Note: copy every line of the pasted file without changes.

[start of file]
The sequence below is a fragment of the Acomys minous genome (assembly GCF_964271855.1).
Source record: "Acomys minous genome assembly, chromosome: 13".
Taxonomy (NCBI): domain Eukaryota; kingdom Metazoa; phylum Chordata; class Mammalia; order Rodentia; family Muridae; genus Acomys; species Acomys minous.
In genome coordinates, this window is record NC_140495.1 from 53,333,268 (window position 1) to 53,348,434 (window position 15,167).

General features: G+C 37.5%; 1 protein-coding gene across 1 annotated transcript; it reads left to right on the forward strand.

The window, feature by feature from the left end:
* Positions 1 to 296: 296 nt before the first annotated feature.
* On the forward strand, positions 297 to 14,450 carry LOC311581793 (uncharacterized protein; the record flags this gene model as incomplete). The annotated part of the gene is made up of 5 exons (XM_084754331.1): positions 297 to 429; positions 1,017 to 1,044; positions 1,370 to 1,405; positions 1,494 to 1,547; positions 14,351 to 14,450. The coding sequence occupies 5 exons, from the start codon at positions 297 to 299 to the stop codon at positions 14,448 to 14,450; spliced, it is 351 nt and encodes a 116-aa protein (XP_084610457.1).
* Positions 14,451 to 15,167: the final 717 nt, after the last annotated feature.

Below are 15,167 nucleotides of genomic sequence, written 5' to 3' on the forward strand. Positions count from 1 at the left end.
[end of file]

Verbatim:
The sequence below is a fragment of the Acomys minous genome (assembly GCF_964271855.1).
Source record: "Acomys minous genome assembly, chromosome: 13".
Taxonomy (NCBI): domain Eukaryota; kingdom Metazoa; phylum Chordata; class Mammalia; order Rodentia; family Muridae; genus Acomys; species Acomys minous.
In genome coordinates, this window is record NC_140495.1 from 53,333,268 (window position 1) to 53,348,434 (window position 15,167).

General features: G+C 37.5%; 1 protein-coding gene across 1 annotated transcript; it reads left to right on the forward strand.

The window, feature by feature from the left end:
* Positions 1 to 296: 296 nt before the first annotated feature.
* On the forward strand, positions 297 to 14,450 carry LOC311581793 (uncharacterized protein; the record flags this gene model as incomplete). The annotated part of the gene is made up of 5 exons (XM_084754331.1): positions 297 to 429; positions 1,017 to 1,044; positions 1,370 to 1,405; positions 1,494 to 1,547; positions 14,351 to 14,450. The coding sequence occupies 5 exons, from the start codon at positions 297 to 299 to the stop codon at positions 14,448 to 14,450; spliced, it is 351 nt and encodes a 116-aa protein (XP_084610457.1).
* Positions 14,451 to 15,167: the final 717 nt, after the last annotated feature.

Below are 15,167 nucleotides of genomic sequence, written 5' to 3' on the forward strand. Positions count from 1 at the left end.